This weeks fish of the week is the instantly recognisable star of Disney’s 2016 film ‘Finding Dory’. The Blue Tang goes by many common names, including the hippo tang and regal tang (or even a mix of all of the above)! It is a member of the surgeonfish family Acanthuridae, but sits alone in the genus Paracanthurus as the only species. Surgeonfish have a distinctive set of razor-sharp scal-pels near their caudal (tail) fin. These modified scales are used for defence and as weapons during conflict. Most surgeonfish have one set of caudal spines, but some weald multiple pairs. Many injuries have been inflicted on fish-keepers by mishandling a surgeonfish!
The Blue Tang’s scientific name provides somewhat of a misnomer. The genus name, Paracan-thurus, translates from Greek to “near acanthurus”, relating to the close relation to the main family of surgeonfish Acanthurus. Acanthurus derives itself from Greek. “Akantha” meaning spine, and “ura” translating to tail. It is the second half of the species name which provides the oddity. Hepa-tus translates from the Greek word for liver (liver cells in the body are called hepatocytes). Why would a predominantly blue fish be likened to a liver? The scientist who named this species was none other than Carl Linnaeus, the father of scientific nomenclature. It is believed when he first described this species in 1766, he was provided with a preserved specimen. The deceased ani-mal had lost much of its vivid blue colouration and had turned an irony red, similar to the colour of the liver. Scientific naming rules state the name must not be changed from the original scientific description. Sometimes names change but this is usually when it has been previously described by someone else originally, and they both describe the same species. In this instance the earliest discovery will become the official name. Scientific names can also change if research shows a species doesn’t belong to a previously thought family. This could lead to a change of genus name but not species. One wonders whether Linnaeus ever found out the species was actually blue be-fore his death twelve years later in 1778.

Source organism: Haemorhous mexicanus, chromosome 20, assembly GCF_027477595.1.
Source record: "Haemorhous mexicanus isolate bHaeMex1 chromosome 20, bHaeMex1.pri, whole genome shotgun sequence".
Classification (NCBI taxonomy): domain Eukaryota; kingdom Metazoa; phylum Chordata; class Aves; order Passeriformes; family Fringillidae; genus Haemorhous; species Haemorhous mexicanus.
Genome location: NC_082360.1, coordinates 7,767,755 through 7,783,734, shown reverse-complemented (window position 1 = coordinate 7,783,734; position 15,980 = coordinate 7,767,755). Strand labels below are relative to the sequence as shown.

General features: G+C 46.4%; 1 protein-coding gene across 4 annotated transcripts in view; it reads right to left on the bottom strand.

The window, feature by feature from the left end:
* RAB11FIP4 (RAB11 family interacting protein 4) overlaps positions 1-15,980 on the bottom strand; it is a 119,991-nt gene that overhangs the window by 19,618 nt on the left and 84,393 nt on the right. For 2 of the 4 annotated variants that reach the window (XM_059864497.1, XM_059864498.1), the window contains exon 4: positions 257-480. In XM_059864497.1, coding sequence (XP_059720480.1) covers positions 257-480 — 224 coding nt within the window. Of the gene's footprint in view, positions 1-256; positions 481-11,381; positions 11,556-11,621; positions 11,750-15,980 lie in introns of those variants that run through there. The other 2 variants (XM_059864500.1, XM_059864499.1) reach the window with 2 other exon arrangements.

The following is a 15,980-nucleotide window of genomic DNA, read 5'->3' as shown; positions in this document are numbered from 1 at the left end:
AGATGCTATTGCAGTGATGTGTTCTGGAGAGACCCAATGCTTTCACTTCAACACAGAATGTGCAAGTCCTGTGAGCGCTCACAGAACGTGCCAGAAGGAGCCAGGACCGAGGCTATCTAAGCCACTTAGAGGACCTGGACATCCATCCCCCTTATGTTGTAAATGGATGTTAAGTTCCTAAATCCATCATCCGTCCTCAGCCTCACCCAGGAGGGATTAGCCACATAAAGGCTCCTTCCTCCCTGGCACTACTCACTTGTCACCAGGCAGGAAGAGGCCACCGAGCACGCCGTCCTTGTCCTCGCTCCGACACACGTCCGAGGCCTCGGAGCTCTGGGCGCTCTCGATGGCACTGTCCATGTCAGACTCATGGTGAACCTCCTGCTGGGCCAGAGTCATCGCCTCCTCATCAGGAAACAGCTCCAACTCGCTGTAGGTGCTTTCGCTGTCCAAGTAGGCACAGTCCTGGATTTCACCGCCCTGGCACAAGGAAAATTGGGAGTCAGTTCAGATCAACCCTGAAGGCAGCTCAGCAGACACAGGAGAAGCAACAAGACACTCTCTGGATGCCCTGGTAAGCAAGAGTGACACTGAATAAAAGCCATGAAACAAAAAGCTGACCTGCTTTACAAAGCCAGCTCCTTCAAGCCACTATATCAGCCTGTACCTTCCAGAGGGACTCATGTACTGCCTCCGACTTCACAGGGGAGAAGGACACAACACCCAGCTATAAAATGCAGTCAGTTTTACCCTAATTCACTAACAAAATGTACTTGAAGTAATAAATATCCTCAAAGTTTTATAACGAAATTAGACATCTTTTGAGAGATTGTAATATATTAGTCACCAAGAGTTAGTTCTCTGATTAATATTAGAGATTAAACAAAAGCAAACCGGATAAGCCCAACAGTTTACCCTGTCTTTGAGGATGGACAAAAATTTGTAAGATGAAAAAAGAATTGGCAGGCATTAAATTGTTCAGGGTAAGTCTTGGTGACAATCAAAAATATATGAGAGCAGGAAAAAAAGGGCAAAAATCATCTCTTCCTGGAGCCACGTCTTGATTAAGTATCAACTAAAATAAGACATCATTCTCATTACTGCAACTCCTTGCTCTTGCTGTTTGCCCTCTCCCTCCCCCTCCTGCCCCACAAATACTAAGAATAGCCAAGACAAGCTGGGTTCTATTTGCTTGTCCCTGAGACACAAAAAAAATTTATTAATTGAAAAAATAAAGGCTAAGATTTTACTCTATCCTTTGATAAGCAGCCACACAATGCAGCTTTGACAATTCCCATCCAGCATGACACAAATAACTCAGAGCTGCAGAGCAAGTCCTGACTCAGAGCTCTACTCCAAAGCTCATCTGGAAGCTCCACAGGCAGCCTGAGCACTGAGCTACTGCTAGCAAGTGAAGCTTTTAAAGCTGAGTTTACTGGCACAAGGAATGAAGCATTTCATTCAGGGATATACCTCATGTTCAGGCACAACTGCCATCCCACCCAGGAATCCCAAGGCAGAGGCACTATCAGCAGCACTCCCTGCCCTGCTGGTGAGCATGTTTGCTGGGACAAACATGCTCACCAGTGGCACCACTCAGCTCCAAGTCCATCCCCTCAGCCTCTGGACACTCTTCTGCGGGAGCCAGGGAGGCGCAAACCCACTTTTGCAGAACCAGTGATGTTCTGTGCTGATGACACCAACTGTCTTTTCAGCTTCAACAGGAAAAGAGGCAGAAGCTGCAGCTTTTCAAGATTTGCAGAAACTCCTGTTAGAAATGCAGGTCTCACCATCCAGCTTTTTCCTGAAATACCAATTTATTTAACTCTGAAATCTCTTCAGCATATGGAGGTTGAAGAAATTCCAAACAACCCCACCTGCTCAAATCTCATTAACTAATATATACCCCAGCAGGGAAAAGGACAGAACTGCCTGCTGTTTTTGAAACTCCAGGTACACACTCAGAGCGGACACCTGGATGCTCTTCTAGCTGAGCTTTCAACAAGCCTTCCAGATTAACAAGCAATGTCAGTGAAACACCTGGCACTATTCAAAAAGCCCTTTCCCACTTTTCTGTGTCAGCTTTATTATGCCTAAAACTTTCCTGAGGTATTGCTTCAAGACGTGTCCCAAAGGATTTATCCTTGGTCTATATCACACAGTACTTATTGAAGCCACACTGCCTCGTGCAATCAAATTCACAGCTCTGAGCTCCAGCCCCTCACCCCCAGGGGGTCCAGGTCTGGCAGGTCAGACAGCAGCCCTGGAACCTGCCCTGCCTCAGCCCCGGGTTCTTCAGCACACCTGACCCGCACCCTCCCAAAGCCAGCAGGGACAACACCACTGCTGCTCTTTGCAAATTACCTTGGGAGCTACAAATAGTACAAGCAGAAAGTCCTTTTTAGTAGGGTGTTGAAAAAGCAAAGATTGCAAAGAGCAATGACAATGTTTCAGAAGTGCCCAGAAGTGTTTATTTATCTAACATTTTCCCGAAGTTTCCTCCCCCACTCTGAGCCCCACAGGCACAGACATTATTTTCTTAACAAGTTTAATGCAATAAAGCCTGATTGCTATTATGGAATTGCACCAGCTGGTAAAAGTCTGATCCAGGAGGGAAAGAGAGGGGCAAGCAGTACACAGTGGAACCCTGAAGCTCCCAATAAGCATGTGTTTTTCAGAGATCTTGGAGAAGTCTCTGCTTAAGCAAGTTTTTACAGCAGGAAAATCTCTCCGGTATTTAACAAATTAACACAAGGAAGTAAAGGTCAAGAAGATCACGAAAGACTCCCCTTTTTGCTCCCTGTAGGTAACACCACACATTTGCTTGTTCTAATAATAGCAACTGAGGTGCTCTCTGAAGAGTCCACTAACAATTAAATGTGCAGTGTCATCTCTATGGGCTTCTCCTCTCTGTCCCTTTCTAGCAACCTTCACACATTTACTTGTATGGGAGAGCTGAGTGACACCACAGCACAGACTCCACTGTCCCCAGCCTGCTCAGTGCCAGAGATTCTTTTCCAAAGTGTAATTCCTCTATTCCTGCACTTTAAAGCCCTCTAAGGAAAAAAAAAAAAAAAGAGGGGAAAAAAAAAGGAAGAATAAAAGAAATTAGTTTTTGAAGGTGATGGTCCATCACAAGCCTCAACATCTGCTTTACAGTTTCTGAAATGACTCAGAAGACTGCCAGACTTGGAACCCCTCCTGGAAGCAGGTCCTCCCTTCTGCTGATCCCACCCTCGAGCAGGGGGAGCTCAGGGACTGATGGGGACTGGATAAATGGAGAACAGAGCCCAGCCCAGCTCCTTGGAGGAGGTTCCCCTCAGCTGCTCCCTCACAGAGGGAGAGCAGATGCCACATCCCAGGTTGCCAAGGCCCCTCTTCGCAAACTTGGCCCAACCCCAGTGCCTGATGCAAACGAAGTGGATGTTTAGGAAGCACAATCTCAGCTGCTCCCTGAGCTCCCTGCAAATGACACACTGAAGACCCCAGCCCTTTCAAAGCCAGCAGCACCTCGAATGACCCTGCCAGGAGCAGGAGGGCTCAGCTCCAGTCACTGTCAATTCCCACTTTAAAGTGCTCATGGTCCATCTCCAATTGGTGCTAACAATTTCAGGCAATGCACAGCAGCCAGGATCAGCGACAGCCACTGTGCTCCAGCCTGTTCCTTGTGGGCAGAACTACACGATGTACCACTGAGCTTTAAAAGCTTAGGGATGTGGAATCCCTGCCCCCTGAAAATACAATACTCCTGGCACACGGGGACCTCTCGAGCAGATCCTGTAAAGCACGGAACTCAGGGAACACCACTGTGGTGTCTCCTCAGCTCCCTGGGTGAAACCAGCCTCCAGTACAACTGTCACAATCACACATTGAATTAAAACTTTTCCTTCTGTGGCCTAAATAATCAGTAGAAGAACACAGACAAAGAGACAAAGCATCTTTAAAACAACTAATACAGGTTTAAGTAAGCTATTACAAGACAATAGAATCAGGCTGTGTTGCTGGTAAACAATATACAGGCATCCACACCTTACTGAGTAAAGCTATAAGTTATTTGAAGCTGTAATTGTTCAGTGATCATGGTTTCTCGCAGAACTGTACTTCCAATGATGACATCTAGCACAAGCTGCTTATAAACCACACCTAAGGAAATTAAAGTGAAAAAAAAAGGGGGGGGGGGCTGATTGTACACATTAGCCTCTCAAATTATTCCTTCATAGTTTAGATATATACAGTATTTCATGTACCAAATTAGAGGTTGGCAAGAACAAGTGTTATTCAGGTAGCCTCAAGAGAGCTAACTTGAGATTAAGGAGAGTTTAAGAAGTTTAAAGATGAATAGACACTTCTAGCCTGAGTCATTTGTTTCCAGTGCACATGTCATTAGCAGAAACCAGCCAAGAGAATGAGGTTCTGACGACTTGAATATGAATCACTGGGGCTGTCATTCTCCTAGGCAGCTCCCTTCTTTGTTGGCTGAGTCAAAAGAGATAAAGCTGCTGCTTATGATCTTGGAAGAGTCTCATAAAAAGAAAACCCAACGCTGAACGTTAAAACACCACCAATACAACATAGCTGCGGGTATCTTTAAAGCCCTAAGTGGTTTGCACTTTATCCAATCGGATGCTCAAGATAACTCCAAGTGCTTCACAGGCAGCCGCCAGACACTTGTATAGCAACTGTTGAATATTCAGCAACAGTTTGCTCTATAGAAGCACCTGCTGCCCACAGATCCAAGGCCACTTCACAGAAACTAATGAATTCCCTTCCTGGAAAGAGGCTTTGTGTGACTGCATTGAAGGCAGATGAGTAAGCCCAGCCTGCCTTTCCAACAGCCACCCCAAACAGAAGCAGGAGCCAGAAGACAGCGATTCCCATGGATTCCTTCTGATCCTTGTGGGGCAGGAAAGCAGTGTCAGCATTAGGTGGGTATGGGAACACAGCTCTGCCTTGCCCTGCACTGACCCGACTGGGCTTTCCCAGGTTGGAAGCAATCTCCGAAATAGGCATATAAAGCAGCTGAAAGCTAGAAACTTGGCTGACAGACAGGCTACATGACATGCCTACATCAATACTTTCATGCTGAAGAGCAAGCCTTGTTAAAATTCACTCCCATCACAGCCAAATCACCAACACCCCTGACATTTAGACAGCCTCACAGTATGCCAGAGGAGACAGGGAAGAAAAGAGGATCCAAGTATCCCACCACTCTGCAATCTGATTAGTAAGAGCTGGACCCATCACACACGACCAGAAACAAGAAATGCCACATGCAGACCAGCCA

The Blue Tang should not be an impulse purchase species, for a couple of important reasons. They can grow in excess of 30cm and require a large aquarium for long term care. They are a fast and agile fish, requiring lots of swimming space especially once large. They are also prone to dis-ease in poor water quality. They, like many other species of surgeonfish, are prone to marine whitespot. External parasites can be difficult to treat in a reef aquarium due to invertebrates sensi-tivity to chemicals used in the medications. It is recommended to have a hospital/quarantine tank for delicate species such as tangs before adding to a mixed reef aquarium to help prevent out-breaks of disease.
Tagged in: Fish of the Week Archive - Marine